Spooky sycamores known as ‘Ghosts of the forests’
In my childhood memories of trips from Canton, Ohio to Webster Springs, West Virginia, I remember many things. I recall clutched hands at my stomach from the occasional motion sickness and a great desire to sleep away the trip if at all possible. This was back before seatbelt laws when kids could assume any position in a fast moving car and be permitted to do so! My ears would begin popping as soon as we started climbing the mountain roads through Braxton County on a ribbon of highway then crossing into Webster County and the descent off Miller Mountain and into the small town of Webster Springs. I also remember the drabness of the winter colors and the starkness of the mountains dressed in white shades of snow and ice. The trees always seemed to welcome me in a familiar way, and the mountains beckoned to me like a warm hug from my Grandma Brake.
One odd thing about this barren winter landscape always struck me as a bit creepy. Some of the trees I would see from the car appeared as if they were ghost-like with mottled bark and gnarly limbs looking as if they belonged on the Wizard of Oz set – right before the flying monkeys swooped down. I soon learned that these stark looking trees were the great American Sycamores.
Platanus Occidentalis is the scientific name for the variety we are all familiar with. These mammoth trees can sometimes reach heights of over one hundred feet tall and the trunks are often hollow in the giant specimens. The most well-known Sycamore trees in West Virginia history would be the Big Sycamore Tree on the Back Fork of Elk River in Webster County (which toppled in 2010) and the Pringle Tree near Buckhannon in Upshur County which housed the Pringle brothers for several years from 1761-1764.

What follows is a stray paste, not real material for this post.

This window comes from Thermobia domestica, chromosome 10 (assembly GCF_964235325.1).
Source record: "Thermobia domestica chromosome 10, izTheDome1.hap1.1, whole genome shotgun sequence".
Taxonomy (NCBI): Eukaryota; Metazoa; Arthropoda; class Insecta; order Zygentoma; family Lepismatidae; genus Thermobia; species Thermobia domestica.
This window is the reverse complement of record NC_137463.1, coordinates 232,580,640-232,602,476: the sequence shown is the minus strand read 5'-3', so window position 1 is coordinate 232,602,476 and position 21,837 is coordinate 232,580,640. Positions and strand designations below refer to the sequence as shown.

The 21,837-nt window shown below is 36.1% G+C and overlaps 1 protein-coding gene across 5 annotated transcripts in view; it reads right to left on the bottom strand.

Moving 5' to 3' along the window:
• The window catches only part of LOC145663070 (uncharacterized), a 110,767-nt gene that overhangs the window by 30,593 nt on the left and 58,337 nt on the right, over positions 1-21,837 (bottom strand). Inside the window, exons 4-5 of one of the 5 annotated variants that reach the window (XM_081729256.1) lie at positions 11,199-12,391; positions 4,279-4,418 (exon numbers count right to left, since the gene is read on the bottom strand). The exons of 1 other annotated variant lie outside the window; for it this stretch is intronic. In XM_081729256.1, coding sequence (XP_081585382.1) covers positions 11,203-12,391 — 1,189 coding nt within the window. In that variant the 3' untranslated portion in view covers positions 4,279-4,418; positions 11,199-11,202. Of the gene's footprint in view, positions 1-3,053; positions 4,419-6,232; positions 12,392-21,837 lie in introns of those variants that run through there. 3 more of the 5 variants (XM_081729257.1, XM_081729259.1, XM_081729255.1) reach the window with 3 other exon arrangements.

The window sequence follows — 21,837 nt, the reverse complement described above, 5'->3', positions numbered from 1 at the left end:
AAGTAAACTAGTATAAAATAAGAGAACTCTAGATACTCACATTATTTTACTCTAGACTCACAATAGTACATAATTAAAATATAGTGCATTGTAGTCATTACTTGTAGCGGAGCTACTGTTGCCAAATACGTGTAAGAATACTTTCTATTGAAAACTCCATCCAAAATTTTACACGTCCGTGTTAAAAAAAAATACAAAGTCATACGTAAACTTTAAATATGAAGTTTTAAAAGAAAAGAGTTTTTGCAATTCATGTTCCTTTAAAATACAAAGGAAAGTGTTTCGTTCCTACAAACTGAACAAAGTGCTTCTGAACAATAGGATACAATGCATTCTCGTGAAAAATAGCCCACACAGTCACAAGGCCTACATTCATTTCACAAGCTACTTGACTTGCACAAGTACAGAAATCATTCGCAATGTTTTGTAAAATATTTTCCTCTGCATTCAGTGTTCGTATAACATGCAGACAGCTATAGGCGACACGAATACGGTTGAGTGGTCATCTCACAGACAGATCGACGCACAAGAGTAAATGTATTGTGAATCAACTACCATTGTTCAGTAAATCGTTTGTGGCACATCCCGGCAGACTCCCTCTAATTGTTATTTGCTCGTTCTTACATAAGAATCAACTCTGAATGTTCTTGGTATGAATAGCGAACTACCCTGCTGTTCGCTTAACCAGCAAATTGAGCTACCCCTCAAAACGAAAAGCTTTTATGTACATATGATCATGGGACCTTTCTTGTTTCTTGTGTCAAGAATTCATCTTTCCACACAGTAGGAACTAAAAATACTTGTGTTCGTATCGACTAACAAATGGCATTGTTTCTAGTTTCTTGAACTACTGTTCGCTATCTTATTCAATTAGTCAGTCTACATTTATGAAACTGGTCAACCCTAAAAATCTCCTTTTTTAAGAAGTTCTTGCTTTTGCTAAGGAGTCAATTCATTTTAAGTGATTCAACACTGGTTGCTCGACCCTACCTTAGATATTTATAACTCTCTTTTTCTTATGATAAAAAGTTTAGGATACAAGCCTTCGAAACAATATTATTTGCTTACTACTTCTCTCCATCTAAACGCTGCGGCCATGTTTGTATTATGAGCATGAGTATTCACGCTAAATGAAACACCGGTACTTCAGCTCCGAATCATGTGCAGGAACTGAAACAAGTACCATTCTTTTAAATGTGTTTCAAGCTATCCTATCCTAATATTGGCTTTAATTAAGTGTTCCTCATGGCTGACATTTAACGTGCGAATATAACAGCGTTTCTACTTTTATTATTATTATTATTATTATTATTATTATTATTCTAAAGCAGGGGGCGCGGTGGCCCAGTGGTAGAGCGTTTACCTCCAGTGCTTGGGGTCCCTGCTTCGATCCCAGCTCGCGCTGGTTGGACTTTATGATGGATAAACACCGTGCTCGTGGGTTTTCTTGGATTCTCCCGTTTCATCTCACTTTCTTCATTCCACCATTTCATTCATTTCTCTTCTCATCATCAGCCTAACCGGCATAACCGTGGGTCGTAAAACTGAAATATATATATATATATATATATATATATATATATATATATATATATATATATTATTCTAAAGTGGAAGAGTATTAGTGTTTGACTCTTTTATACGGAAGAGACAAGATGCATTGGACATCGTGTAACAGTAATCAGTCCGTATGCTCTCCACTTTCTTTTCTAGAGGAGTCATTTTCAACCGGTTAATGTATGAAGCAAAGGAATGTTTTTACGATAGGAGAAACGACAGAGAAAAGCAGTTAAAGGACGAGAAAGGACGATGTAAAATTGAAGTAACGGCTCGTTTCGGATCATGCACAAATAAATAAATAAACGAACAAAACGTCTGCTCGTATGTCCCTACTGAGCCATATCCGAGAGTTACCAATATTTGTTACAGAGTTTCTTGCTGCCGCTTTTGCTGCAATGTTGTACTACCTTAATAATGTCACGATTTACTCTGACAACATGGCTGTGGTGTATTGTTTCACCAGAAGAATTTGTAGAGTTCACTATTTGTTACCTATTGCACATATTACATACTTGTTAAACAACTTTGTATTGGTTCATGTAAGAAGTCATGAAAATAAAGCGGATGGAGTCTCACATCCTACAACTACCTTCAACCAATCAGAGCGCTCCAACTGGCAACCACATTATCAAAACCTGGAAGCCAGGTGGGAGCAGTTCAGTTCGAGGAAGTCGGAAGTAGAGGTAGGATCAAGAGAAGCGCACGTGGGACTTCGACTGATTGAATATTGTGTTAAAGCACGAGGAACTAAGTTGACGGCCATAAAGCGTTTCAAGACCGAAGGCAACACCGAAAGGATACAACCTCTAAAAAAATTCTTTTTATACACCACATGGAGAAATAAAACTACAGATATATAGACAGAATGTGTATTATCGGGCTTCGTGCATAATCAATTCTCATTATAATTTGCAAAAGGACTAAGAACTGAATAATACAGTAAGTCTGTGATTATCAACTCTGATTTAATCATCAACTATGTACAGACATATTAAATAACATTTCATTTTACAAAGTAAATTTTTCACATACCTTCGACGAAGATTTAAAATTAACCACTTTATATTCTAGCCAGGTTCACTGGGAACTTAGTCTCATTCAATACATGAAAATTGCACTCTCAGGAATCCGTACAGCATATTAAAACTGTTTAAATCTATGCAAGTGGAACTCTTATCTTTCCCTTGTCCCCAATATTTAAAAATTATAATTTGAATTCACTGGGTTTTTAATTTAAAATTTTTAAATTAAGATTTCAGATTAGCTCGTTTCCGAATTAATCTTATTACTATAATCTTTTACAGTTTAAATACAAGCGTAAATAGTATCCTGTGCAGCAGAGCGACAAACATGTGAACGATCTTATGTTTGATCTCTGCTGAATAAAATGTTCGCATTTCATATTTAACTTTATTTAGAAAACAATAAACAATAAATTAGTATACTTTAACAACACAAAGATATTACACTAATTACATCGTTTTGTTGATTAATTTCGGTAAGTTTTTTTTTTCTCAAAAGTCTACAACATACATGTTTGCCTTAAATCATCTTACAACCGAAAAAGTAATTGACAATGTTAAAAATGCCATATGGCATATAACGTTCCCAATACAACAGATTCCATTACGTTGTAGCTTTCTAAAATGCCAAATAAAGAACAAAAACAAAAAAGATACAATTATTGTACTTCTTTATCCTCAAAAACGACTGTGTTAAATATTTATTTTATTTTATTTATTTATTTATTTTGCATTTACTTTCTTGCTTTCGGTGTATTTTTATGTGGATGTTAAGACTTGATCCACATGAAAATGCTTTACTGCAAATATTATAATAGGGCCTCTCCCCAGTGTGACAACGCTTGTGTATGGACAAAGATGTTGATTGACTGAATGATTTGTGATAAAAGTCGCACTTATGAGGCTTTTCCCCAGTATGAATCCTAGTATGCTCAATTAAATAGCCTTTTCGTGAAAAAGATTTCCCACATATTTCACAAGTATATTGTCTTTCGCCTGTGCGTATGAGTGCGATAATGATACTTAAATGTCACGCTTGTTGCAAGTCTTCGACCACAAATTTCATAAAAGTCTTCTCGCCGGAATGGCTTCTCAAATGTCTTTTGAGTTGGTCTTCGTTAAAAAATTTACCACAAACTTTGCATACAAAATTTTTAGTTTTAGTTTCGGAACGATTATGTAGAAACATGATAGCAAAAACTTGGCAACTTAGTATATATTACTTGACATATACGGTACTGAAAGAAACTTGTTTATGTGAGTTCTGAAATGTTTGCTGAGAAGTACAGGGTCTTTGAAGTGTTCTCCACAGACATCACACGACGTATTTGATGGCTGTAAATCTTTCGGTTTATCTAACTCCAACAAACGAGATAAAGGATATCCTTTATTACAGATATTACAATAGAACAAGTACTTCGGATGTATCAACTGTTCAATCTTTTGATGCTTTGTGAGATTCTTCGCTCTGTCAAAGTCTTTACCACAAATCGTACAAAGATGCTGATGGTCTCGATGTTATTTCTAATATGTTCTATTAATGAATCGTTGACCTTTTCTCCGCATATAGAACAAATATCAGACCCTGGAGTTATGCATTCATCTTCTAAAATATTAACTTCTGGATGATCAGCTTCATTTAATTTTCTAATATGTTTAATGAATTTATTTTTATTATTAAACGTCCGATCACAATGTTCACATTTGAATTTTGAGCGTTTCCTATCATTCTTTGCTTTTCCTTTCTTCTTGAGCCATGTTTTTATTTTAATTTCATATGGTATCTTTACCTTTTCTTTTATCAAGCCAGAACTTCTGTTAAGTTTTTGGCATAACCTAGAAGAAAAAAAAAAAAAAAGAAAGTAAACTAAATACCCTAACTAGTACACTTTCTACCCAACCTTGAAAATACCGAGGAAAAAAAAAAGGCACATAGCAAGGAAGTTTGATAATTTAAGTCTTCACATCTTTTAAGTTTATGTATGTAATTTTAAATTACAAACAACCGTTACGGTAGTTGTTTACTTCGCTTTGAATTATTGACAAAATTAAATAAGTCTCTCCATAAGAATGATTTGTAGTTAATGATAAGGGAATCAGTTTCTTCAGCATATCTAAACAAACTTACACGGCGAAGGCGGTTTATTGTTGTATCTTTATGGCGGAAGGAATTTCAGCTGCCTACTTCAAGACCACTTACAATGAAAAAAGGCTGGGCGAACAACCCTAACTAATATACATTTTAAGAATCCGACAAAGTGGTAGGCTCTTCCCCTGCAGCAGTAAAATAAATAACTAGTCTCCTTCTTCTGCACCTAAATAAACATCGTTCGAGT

What makes these trees stand out from other trees at this time of year? The bark of the tree flakes off in irregular masses leaving the surface speckled in white, gray and greenish brown colors causing an almost camouflage look to appear. As the tree grows, the bark splits and becomes almost ghostly in its color. No wonder there would be so many legends about this spooky looking species.
The Native American Indians called these trees the Ghosts of the Forest. Probably the most notable Sycamore Indian lore stems from along the Little Kanawha River valley near Freeport. The Wyandotte’s spoke of twin Sycamore trees that stood along the old Indian trail near the Hughes River. As legends states, the great chief of the Evil Spirits became angry at two of his followers and cast them out along the water. These two evil spirits that had been cast across the water ended up colliding against two stately sycamore trees. All at once, the evilness spread into the trees causing them to become deformed with the limbs becoming grotesque. The Indians always believed these two trees were inhabited by the evil spirits and would be very careful when passing by. When settlers arrived and heard these tales, they would often laugh. That is until one of the settlers was found dead under one of the trees with the horrified look of having been scared to death frozen upon his face. Occasionally a defiant settler would scoff at the “haunted” trees and brag that he would cut them down for firewood. Usually after these threats were madeill misfortune would occur to the unlucky boaster. One of the last known attempts to cut the evil trees down was made in 1840. This gentleman grabbed an axe to hack into one of the vexed trees and missed. The axe glanced off the tree trunk and ended up lodged inside his leg. An artery was struck causing blood to spew at the base of the trunk where he promptly bled to death.
Legends such as these are embedded in West Virginia’s frontier history. As you travel along the highways and back roads, look out your window and see if you can spot the spooky limbs of the Sycamore. They do look unusual!
Sherri Brake is a paranormal researcher, author and Haunted Heartland Tour owner. You may email her at SherriBrake@gmail.com or visit her website at www.HauntedHistory.net